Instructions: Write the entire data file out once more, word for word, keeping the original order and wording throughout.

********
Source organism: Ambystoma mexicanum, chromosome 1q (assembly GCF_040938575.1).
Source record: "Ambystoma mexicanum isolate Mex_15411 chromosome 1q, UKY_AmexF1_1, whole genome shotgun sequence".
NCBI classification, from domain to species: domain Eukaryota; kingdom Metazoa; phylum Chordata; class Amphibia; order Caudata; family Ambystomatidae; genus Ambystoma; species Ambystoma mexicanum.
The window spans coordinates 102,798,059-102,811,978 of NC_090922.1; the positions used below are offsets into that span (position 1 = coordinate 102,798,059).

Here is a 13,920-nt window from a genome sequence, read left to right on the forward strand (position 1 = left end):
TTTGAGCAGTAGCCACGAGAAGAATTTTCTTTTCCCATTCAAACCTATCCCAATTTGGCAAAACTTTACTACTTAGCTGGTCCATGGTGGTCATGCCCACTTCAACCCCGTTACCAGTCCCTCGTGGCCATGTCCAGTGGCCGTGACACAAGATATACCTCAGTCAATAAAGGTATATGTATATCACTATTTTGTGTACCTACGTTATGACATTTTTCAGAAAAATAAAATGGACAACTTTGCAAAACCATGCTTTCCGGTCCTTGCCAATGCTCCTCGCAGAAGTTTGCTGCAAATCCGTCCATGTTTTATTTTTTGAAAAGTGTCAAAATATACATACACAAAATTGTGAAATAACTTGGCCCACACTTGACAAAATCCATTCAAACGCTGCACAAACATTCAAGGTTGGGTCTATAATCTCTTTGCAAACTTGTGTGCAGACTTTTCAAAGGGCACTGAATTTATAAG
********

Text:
Source organism: Ambystoma mexicanum, chromosome 1q (assembly GCF_040938575.1).
Source record: "Ambystoma mexicanum isolate Mex_15411 chromosome 1q, UKY_AmexF1_1, whole genome shotgun sequence".
NCBI classification, from domain to species: domain Eukaryota; kingdom Metazoa; phylum Chordata; class Amphibia; order Caudata; family Ambystomatidae; genus Ambystoma; species Ambystoma mexicanum.
The window spans coordinates 102,798,059-102,811,978 of NC_090922.1; the positions used below are offsets into that span (position 1 = coordinate 102,798,059).

Here is a 13,920-nt window from a genome sequence, read left to right on the forward strand (position 1 = left end):
TTTGAGCAGTAGCCACGAGAAGAATTTTCTTTTCCCATTCAAACCTATCCCAATTTGGCAAAACTTTACTACTTAGCTGGTCCATGGTGGTCATGCCCACTTCAACCCCGTTACCAGTCCCTCGTGGCCATGTCCAGTGGCCGTGACACAAGATATACCTCAGTCAATAAAGGTATATGTATATCACTATTTTGTGTACCTACGTTATGACATTTTTCAGAAAAATAAAATGGACAACTTTGCAAAACCATGCTTTCCGGTCCTTGCCAATGCTCCTCGCAGAAGTTTGCTGCAAATCCGTCCATGTTTTATTTTTTGAAAAGTGTCAAAATATACATACACAAAATTGTGAAATAACTTGGCCCACACTTGACAAAATCCATTCAAACGCTGCACAAACATTCAAGGTTGGGTCTATAATCTCTTTGCAAACTTGTGTGCAGACTTTTCAAAGGGCACTGAATTTATAAG